And the Winner, in Second Place…


Everyone loves a winner.  But what happens when the champion eventually ends up in second place?

The novelty of The New means that entrepreneurs often place great belief in the first-to-market strategy — particularly in industries with large network effects.  But as with many of the myths of entrepreneurship, much of this enthusiasm may be misplaced, as studies for over a decade have shown significant advantages to second movers. And increasingly, being a second mover seems a viable intentional strategy — let the new firm develop the market, then swoop in and pick up the majority of the profits. 

In support of this strategy, several business school professors recently published a primer on second-mover advantage, which argues that there are a number of characteristics which should help determine if you are better off being first in a particularly field, or being a fast follower.  Particularly when a product will face constant change and innovation, second movers can overcome an initial disadvantage.  When the product is likely to remain largely the same, second movers face a tough task to capture share.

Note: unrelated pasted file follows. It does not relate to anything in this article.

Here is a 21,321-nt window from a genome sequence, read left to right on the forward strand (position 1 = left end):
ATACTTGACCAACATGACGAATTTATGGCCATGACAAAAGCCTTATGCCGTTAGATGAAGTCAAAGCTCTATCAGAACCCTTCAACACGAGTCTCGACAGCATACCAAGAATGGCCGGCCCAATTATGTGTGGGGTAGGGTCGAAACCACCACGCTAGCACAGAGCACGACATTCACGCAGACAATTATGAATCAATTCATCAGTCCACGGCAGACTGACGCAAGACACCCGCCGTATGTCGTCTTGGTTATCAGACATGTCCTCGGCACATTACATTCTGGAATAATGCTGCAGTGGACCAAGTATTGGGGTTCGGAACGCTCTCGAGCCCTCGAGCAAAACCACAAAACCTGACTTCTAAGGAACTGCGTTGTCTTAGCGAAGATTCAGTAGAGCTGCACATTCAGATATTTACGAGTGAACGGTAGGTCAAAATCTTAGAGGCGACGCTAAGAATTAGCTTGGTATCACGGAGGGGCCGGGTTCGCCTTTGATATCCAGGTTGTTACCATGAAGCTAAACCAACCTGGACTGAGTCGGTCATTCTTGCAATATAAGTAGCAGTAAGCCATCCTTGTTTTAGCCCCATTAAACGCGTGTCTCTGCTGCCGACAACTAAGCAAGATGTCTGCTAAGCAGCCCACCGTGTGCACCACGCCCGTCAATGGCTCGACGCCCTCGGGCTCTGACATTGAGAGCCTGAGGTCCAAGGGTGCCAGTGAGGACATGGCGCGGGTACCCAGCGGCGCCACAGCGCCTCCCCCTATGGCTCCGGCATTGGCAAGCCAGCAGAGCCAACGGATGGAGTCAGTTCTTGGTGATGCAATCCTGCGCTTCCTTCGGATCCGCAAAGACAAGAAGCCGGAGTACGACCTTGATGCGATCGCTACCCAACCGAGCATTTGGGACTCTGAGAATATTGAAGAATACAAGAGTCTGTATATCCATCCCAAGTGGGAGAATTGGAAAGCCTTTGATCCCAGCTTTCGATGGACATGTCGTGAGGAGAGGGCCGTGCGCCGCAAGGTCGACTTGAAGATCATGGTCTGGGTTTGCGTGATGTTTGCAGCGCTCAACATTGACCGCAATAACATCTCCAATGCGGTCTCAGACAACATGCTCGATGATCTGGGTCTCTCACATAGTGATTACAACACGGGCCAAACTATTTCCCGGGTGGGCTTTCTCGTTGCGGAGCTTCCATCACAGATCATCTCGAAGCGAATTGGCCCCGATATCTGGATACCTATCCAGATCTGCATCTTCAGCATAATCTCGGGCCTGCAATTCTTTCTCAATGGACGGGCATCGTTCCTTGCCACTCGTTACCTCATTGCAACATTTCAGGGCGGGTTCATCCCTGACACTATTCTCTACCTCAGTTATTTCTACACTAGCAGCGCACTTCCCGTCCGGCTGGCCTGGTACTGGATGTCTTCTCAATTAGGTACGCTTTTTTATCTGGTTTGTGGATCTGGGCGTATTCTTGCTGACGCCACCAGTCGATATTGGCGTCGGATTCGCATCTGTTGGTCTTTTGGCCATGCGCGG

When might first-mover advantages be strong enough to overcome the additional risk of leading the pack?  The authors suggest that in products with a short life cycles, or where value is highly subjective and brand is prominent, there is still a rationale for being first.  And another reason why so many entrepreneurs pursue a first-mover advantage is that second-movers are often best served by firms with deep pockets.  If you are a second-mover, even if agile, you may require more capital and resources. Second place may be where losers should start so that they eventually win.

EntrepreneursAlexander Ooms